For years, the vitamin K supplement has been the neglected stepchild in the world of nutrition, while
Dutch researchers discovered very strong links between the benefits of vitamin K intake, arterial calcification and cardiovascular death. In this clinical trial of nearly 5,000 older Dutch men and women, known as the Rotterdam study, participants with the highest consumption of vitamin K had a 50 percent reduction in arterial calcification and death from cardiovascular disease, and a 25 percent decline in overall mortality.
Vitamin K Supplements: Two KindsBut which type of vitamin K should you take? Vitamin K is actually a group of fat-soluble compounds divided into two primary groups: K1 and K2, and they’re not exactly the same. K1 is abundant in broccoli, kale, chard and other leafy greens; there’s also a little in olive and vegetable oils. K2 is found in fatty meat, egg yolks, and fermented products such as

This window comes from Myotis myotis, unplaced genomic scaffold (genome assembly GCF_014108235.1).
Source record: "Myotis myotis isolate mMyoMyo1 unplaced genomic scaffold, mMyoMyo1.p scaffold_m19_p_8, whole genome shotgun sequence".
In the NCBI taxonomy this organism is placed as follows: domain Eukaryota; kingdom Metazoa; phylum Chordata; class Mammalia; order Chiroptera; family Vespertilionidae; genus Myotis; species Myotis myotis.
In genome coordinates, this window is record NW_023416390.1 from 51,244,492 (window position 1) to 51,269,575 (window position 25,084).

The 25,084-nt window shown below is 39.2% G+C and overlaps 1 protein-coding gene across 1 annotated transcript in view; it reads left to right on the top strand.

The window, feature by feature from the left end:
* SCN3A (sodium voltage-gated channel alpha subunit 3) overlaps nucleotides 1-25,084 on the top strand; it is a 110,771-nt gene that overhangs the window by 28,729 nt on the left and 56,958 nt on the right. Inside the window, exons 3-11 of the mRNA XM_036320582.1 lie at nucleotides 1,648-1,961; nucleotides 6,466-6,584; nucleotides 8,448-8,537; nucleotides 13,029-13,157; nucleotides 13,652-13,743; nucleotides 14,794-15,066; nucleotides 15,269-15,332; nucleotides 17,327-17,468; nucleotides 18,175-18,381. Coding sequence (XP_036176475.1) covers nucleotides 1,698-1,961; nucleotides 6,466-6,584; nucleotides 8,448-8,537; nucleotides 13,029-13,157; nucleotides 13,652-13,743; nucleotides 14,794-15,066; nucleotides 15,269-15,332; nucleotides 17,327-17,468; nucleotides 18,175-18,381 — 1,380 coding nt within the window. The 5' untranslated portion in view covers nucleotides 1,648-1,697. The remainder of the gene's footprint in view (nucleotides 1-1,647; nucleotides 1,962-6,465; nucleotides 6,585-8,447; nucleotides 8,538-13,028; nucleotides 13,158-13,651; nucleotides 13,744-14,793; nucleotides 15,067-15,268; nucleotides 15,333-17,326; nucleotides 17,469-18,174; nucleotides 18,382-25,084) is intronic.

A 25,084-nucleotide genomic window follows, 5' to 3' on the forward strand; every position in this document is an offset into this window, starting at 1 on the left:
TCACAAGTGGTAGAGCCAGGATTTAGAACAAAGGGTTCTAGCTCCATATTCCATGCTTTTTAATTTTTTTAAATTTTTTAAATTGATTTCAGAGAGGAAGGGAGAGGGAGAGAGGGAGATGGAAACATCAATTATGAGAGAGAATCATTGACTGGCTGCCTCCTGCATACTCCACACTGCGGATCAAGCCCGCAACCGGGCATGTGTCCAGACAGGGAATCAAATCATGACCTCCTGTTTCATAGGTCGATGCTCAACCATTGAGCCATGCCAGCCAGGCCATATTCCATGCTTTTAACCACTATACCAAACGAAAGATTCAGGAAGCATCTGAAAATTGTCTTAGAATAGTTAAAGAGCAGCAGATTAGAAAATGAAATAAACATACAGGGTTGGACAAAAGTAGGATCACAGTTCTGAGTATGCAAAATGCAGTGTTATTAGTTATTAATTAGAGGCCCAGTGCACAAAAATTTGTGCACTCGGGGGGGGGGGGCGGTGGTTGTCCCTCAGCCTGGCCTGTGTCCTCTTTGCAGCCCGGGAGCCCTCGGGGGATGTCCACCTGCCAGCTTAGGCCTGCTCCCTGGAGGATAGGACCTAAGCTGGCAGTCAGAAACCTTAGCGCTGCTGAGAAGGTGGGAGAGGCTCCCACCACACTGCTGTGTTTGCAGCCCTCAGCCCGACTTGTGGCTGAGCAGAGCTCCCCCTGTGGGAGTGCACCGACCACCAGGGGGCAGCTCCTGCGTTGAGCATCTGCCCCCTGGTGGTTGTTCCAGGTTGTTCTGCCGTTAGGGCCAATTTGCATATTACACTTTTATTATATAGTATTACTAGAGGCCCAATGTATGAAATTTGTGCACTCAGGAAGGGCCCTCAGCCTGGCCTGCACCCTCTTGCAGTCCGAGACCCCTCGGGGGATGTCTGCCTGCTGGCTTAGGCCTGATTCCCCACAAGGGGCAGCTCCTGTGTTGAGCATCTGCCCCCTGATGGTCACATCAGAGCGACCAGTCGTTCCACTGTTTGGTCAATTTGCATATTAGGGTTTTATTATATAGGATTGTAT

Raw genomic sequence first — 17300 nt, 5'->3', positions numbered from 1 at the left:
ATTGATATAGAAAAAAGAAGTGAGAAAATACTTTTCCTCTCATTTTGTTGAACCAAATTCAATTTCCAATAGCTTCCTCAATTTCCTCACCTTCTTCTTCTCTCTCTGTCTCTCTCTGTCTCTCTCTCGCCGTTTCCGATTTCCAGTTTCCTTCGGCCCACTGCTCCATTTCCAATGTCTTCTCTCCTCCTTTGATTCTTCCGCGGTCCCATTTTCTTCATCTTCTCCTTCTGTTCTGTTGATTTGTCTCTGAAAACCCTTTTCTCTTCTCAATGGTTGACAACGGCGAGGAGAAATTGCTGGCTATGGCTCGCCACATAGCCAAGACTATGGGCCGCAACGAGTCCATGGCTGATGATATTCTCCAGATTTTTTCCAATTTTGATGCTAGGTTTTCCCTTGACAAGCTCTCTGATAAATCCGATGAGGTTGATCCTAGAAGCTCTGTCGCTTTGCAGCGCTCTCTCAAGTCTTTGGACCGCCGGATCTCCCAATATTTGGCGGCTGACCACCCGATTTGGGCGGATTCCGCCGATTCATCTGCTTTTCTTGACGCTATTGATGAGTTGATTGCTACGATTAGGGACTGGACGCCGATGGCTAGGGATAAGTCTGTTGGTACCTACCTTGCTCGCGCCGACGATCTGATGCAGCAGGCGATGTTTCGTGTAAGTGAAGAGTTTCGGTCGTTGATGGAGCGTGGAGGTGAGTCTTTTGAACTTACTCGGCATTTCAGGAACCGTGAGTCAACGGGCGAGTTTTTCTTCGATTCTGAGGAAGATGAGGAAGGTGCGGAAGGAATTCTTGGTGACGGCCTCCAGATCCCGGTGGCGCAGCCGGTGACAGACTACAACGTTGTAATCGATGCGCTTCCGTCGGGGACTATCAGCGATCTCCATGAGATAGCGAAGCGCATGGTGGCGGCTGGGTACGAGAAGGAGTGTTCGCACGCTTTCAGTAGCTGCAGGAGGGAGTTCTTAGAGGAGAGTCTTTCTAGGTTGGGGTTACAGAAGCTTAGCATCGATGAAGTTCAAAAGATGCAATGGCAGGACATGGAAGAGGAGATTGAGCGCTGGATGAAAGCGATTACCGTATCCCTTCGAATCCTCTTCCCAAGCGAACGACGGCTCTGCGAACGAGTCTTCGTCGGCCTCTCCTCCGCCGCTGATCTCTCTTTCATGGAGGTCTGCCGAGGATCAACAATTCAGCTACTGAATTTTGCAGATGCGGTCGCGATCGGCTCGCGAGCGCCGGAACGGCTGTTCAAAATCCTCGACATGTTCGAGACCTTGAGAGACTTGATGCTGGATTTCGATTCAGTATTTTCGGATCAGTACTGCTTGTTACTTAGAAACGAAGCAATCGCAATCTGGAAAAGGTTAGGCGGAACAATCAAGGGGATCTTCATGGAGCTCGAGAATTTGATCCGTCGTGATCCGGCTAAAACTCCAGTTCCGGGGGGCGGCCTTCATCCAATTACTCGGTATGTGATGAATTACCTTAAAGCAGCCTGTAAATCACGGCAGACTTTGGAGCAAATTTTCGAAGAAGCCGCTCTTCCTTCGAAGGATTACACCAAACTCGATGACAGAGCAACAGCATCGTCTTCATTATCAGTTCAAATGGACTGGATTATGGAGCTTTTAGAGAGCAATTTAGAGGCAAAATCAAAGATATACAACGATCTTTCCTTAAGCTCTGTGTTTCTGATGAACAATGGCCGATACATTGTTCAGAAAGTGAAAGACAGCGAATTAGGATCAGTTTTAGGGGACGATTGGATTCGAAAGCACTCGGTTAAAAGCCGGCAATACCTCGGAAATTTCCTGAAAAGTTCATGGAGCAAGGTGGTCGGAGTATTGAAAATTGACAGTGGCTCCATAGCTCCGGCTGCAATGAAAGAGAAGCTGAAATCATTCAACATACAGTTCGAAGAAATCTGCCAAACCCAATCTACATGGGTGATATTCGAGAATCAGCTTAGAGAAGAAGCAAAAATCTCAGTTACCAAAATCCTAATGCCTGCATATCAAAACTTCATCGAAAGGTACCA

These two types of vitamin K also have somewhat different physiological actions. K1 is more active in clotting, while K2 is the preferred form in the soft tissues and bones. In the Rotterdam study mentioned above, the benefits of vitamin K2 intake reduced risk of arterial calcification, heart attack and death, while K1 consumption had no protective effect.
Vitamin K Supplement Forms and DosageBecause vitamin K supplements come in various
The usual suggested
Now it’s your turn: Do you take a vitamin K supplement?